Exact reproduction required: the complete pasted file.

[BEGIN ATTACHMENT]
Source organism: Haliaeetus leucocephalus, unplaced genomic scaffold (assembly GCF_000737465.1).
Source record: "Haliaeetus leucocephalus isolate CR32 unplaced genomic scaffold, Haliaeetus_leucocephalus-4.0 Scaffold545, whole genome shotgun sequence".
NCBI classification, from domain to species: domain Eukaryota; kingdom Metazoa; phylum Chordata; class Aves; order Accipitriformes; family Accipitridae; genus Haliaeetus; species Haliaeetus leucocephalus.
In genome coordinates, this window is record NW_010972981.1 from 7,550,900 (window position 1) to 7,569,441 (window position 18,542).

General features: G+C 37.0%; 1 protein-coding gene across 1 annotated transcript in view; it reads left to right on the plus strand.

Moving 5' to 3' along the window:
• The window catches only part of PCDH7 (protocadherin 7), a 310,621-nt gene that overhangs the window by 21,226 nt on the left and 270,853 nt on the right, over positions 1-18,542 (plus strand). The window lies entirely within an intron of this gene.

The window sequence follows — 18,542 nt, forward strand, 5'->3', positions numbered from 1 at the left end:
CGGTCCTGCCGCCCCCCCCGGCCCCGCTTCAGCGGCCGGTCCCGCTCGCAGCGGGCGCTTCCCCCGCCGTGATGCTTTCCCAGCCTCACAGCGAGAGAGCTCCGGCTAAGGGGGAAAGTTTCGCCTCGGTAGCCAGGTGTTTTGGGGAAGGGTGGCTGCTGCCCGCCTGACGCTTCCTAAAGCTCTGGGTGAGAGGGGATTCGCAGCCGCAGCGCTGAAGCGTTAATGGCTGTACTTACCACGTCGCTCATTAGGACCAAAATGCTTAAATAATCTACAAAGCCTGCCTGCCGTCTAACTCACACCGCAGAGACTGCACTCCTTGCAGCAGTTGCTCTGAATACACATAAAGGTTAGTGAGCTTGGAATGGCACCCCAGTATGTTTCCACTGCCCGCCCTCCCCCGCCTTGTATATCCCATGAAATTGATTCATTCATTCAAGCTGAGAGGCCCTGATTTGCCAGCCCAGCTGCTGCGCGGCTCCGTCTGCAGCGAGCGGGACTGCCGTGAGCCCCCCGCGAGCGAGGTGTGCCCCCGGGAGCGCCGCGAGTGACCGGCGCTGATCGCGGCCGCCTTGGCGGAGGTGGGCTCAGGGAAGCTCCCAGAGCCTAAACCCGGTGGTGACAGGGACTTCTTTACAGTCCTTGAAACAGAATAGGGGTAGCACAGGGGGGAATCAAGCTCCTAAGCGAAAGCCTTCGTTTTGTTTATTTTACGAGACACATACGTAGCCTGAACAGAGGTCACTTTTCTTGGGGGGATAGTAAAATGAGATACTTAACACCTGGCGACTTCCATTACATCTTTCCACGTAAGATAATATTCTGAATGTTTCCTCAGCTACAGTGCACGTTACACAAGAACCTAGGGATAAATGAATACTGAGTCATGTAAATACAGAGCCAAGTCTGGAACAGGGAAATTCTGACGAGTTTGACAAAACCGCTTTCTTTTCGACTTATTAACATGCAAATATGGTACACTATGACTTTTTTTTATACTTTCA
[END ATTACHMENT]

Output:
Source organism: Haliaeetus leucocephalus, unplaced genomic scaffold (assembly GCF_000737465.1).
Source record: "Haliaeetus leucocephalus isolate CR32 unplaced genomic scaffold, Haliaeetus_leucocephalus-4.0 Scaffold545, whole genome shotgun sequence".
NCBI classification, from domain to species: domain Eukaryota; kingdom Metazoa; phylum Chordata; class Aves; order Accipitriformes; family Accipitridae; genus Haliaeetus; species Haliaeetus leucocephalus.
In genome coordinates, this window is record NW_010972981.1 from 7,550,900 (window position 1) to 7,569,441 (window position 18,542).

General features: G+C 37.0%; 1 protein-coding gene across 1 annotated transcript in view; it reads left to right on the plus strand.

Moving 5' to 3' along the window:
• The window catches only part of PCDH7 (protocadherin 7), a 310,621-nt gene that overhangs the window by 21,226 nt on the left and 270,853 nt on the right, over positions 1-18,542 (plus strand). The window lies entirely within an intron of this gene.

The window sequence follows — 18,542 nt, forward strand, 5'->3', positions numbered from 1 at the left end:
CGGTCCTGCCGCCCCCCCCGGCCCCGCTTCAGCGGCCGGTCCCGCTCGCAGCGGGCGCTTCCCCCGCCGTGATGCTTTCCCAGCCTCACAGCGAGAGAGCTCCGGCTAAGGGGGAAAGTTTCGCCTCGGTAGCCAGGTGTTTTGGGGAAGGGTGGCTGCTGCCCGCCTGACGCTTCCTAAAGCTCTGGGTGAGAGGGGATTCGCAGCCGCAGCGCTGAAGCGTTAATGGCTGTACTTACCACGTCGCTCATTAGGACCAAAATGCTTAAATAATCTACAAAGCCTGCCTGCCGTCTAACTCACACCGCAGAGACTGCACTCCTTGCAGCAGTTGCTCTGAATACACATAAAGGTTAGTGAGCTTGGAATGGCACCCCAGTATGTTTCCACTGCCCGCCCTCCCCCGCCTTGTATATCCCATGAAATTGATTCATTCATTCAAGCTGAGAGGCCCTGATTTGCCAGCCCAGCTGCTGCGCGGCTCCGTCTGCAGCGAGCGGGACTGCCGTGAGCCCCCCGCGAGCGAGGTGTGCCCCCGGGAGCGCCGCGAGTGACCGGCGCTGATCGCGGCCGCCTTGGCGGAGGTGGGCTCAGGGAAGCTCCCAGAGCCTAAACCCGGTGGTGACAGGGACTTCTTTACAGTCCTTGAAACAGAATAGGGGTAGCACAGGGGGGAATCAAGCTCCTAAGCGAAAGCCTTCGTTTTGTTTATTTTACGAGACACATACGTAGCCTGAACAGAGGTCACTTTTCTTGGGGGGATAGTAAAATGAGATACTTAACACCTGGCGACTTCCATTACATCTTTCCACGTAAGATAATATTCTGAATGTTTCCTCAGCTACAGTGCACGTTACACAAGAACCTAGGGATAAATGAATACTGAGTCATGTAAATACAGAGCCAAGTCTGGAACAGGGAAATTCTGACGAGTTTGACAAAACCGCTTTCTTTTCGACTTATTAACATGCAAATATGGTACACTATGACTTTTTTTTATACTTTCA